Verse > Anthologies > The World’s Best Poetry > Vol. III. Sorrow and Consolation
Bliss Carman, et al., eds.  The World’s Best Poetry.
Volume III. Sorrow and Consolation.  1904.
VI. Consolation
“Happy are the dead”
Henry Vaughan (1621–1695)
I WALKED the other day, to spend my hour,
      Into a field,
Where I sometimes had seen the soil to yield
      A gallant flower:
But winter now had ruffled all the bower        5
      And curious store
    I knew there heretofore.
Yet I, whose search loved not to peep and peer
      In the face of things,
Thought with myself, there might be other springs        10
      Beside this here,
Which, like cold friends, sees us but once a year;
      And so the flower
    Might have some other bower.
Then taking up what I could nearest spy,        15
      I digged about
That place where I had seen him to grow out;
      And by and by
I saw the warm recluse alone to lie,
      Where fresh and green        20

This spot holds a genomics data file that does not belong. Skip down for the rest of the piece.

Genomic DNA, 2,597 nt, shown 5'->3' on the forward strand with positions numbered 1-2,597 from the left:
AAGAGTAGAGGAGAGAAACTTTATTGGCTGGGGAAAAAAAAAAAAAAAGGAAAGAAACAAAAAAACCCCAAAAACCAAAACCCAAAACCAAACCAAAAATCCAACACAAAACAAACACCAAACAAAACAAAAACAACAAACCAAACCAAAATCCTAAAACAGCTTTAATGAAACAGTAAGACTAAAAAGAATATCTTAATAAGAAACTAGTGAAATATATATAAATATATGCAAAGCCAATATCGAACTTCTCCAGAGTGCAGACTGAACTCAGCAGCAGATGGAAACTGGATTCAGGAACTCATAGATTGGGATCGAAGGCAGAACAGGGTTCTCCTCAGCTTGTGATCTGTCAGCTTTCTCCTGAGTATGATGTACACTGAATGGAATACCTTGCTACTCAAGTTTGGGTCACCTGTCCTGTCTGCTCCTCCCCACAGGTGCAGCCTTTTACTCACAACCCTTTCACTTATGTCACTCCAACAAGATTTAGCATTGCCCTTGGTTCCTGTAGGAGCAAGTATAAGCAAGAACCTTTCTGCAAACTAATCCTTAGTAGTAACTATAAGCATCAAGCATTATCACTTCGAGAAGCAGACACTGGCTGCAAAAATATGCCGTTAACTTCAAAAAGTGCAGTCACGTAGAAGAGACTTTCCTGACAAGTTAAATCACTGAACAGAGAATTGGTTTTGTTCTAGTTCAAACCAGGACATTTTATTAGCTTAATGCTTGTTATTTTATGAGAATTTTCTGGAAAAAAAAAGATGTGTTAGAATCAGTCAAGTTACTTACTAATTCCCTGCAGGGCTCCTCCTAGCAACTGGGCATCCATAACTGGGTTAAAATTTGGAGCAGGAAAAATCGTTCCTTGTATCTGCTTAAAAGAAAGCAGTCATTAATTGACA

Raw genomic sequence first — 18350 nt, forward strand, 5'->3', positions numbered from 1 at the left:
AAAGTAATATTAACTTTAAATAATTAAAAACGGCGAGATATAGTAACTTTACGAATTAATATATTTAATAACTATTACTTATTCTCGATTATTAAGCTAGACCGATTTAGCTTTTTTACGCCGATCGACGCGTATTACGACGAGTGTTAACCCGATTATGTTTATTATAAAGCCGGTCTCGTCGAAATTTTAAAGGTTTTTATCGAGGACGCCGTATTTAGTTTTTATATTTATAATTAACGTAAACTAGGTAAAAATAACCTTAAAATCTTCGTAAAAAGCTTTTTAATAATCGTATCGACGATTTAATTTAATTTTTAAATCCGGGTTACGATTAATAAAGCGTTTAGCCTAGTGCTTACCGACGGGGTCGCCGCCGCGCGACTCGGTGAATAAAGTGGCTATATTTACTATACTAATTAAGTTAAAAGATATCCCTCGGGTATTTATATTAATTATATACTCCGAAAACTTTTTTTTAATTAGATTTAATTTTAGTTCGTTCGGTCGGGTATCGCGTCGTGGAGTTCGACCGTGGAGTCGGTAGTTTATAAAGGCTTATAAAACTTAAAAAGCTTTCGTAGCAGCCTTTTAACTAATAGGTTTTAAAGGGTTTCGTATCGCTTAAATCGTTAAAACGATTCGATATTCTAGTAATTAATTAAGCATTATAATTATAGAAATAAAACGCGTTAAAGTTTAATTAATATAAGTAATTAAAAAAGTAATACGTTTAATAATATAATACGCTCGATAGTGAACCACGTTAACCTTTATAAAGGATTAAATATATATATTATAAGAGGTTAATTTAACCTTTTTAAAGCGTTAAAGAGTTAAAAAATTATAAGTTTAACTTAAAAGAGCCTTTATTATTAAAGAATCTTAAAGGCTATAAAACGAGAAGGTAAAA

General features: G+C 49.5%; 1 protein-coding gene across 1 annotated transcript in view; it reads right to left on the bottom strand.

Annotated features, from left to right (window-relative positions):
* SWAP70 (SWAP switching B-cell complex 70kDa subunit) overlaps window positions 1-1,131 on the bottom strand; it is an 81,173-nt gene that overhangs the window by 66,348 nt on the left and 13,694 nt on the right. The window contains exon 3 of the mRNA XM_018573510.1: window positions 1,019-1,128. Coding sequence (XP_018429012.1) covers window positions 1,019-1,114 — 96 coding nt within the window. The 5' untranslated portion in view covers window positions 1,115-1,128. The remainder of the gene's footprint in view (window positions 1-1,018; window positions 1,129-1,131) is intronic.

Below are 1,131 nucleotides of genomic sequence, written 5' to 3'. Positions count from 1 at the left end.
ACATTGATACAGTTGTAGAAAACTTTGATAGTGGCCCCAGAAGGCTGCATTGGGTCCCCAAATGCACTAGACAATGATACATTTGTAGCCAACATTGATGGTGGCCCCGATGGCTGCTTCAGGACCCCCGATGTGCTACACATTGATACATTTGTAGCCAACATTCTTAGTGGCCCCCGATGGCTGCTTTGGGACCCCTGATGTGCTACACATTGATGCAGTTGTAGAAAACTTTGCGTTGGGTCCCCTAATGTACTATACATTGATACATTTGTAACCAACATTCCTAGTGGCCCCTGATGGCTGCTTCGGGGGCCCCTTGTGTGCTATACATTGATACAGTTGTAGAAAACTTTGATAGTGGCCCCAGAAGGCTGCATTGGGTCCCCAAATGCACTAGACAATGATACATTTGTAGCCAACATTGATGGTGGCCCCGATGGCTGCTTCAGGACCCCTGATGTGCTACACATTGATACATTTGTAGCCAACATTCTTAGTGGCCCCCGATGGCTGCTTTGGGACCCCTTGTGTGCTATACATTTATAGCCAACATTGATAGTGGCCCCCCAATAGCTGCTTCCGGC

He lived of us unseen.
Many a question intricate and rare
      Did I there strow;
But all I could extort was, that he now
      Did there repair        25
Such losses as befell him in this air,
      And would erelong
    Come forth most fair and young.
This past, I threw the clothes quite o’er his head;
      And, stung with fear        30
Of my own frailty, dropped down many a tear
      Upon his bed;
Then, sighing, whispered, Happy are the dead!
      What peace doth now
    Rock him asleep below!        35
And yet, how few believe such doctrine springs
      From a poor root
Which all the winter sleeps here under foot,
      And hath no wings
To raise it to the truth and light of things,        40
      But is still trod
    By every wandering clod!
O thou whose spirit did at first inflame
      And warm the dead!
And by a sacred incubation fed        45
      With life this frame,
Which once had neither being, form, nor name!
      Grant I may so
    Thy steps track here below,
That in these masks and shadows I may see        50
      Thy sacred way;
And by those hid ascents climb to that day
      Which breaks from thee,
Who art in all things, though invisibly:
      Show me thy peace,        55
    Thy mercy, love, and ease.
And from this care, where dreams and sorrows reign,
      Lead me above,
Where light, joy, leisure, and true comforts move
      Without all pain:        60
There, hid in thee, show me his life again
      At whose dumb urn
    Thus all the year I mourn.

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